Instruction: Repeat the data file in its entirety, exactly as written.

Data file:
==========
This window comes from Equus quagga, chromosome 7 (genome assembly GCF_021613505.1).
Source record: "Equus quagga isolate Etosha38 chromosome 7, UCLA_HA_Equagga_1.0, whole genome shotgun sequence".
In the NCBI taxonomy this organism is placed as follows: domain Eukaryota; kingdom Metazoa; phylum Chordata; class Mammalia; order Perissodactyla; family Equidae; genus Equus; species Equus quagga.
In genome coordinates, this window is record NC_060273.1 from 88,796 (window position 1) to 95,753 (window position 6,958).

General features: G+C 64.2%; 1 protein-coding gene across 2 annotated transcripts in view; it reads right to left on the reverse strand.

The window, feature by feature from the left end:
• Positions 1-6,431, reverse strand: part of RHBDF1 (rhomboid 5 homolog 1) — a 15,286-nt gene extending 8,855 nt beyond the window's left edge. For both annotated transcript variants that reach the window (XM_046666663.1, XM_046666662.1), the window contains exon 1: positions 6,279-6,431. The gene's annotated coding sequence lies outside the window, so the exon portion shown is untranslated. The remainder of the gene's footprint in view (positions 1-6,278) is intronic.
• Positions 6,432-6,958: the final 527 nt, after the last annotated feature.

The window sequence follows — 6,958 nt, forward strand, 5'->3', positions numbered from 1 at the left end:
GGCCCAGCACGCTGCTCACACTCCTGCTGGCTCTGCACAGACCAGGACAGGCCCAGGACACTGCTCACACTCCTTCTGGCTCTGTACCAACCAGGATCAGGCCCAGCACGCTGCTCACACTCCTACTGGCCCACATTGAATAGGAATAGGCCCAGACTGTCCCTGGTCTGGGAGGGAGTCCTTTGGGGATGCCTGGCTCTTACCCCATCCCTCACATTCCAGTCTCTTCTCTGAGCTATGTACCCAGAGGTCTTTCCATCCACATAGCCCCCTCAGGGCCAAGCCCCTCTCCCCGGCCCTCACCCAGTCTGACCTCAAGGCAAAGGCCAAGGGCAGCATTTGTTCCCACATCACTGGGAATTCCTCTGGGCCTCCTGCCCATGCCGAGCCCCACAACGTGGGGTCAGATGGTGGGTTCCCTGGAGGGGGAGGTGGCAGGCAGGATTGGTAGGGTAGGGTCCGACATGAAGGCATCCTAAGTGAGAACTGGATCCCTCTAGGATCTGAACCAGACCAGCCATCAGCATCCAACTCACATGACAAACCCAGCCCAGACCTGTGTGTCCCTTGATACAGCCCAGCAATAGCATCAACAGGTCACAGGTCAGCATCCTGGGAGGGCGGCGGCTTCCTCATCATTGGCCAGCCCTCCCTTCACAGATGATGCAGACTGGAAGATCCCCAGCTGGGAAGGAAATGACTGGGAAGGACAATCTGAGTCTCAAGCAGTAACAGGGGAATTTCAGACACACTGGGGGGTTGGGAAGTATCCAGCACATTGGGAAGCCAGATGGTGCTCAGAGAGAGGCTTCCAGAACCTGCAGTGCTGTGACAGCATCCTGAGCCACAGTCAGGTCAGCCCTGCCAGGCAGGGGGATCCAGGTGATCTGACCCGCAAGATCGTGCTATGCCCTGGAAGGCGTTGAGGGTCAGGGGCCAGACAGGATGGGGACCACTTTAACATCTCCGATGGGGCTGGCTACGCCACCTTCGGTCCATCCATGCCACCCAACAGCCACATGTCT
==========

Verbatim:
This window comes from Equus quagga, chromosome 7 (genome assembly GCF_021613505.1).
Source record: "Equus quagga isolate Etosha38 chromosome 7, UCLA_HA_Equagga_1.0, whole genome shotgun sequence".
In the NCBI taxonomy this organism is placed as follows: domain Eukaryota; kingdom Metazoa; phylum Chordata; class Mammalia; order Perissodactyla; family Equidae; genus Equus; species Equus quagga.
In genome coordinates, this window is record NC_060273.1 from 88,796 (window position 1) to 95,753 (window position 6,958).

General features: G+C 64.2%; 1 protein-coding gene across 2 annotated transcripts in view; it reads right to left on the reverse strand.

The window, feature by feature from the left end:
• Positions 1-6,431, reverse strand: part of RHBDF1 (rhomboid 5 homolog 1) — a 15,286-nt gene extending 8,855 nt beyond the window's left edge. For both annotated transcript variants that reach the window (XM_046666663.1, XM_046666662.1), the window contains exon 1: positions 6,279-6,431. The gene's annotated coding sequence lies outside the window, so the exon portion shown is untranslated. The remainder of the gene's footprint in view (positions 1-6,278) is intronic.
• Positions 6,432-6,958: the final 527 nt, after the last annotated feature.

The window sequence follows — 6,958 nt, forward strand, 5'->3', positions numbered from 1 at the left end:
GGCCCAGCACGCTGCTCACACTCCTGCTGGCTCTGCACAGACCAGGACAGGCCCAGGACACTGCTCACACTCCTTCTGGCTCTGTACCAACCAGGATCAGGCCCAGCACGCTGCTCACACTCCTACTGGCCCACATTGAATAGGAATAGGCCCAGACTGTCCCTGGTCTGGGAGGGAGTCCTTTGGGGATGCCTGGCTCTTACCCCATCCCTCACATTCCAGTCTCTTCTCTGAGCTATGTACCCAGAGGTCTTTCCATCCACATAGCCCCCTCAGGGCCAAGCCCCTCTCCCCGGCCCTCACCCAGTCTGACCTCAAGGCAAAGGCCAAGGGCAGCATTTGTTCCCACATCACTGGGAATTCCTCTGGGCCTCCTGCCCATGCCGAGCCCCACAACGTGGGGTCAGATGGTGGGTTCCCTGGAGGGGGAGGTGGCAGGCAGGATTGGTAGGGTAGGGTCCGACATGAAGGCATCCTAAGTGAGAACTGGATCCCTCTAGGATCTGAACCAGACCAGCCATCAGCATCCAACTCACATGACAAACCCAGCCCAGACCTGTGTGTCCCTTGATACAGCCCAGCAATAGCATCAACAGGTCACAGGTCAGCATCCTGGGAGGGCGGCGGCTTCCTCATCATTGGCCAGCCCTCCCTTCACAGATGATGCAGACTGGAAGATCCCCAGCTGGGAAGGAAATGACTGGGAAGGACAATCTGAGTCTCAAGCAGTAACAGGGGAATTTCAGACACACTGGGGGGTTGGGAAGTATCCAGCACATTGGGAAGCCAGATGGTGCTCAGAGAGAGGCTTCCAGAACCTGCAGTGCTGTGACAGCATCCTGAGCCACAGTCAGGTCAGCCCTGCCAGGCAGGGGGATCCAGGTGATCTGACCCGCAAGATCGTGCTATGCCCTGGAAGGCGTTGAGGGTCAGGGGCCAGACAGGATGGGGACCACTTTAACATCTCCGATGGGGCTGGCTACGCCACCTTCGGTCCATCCATGCCACCCAACAGCCACATGTCT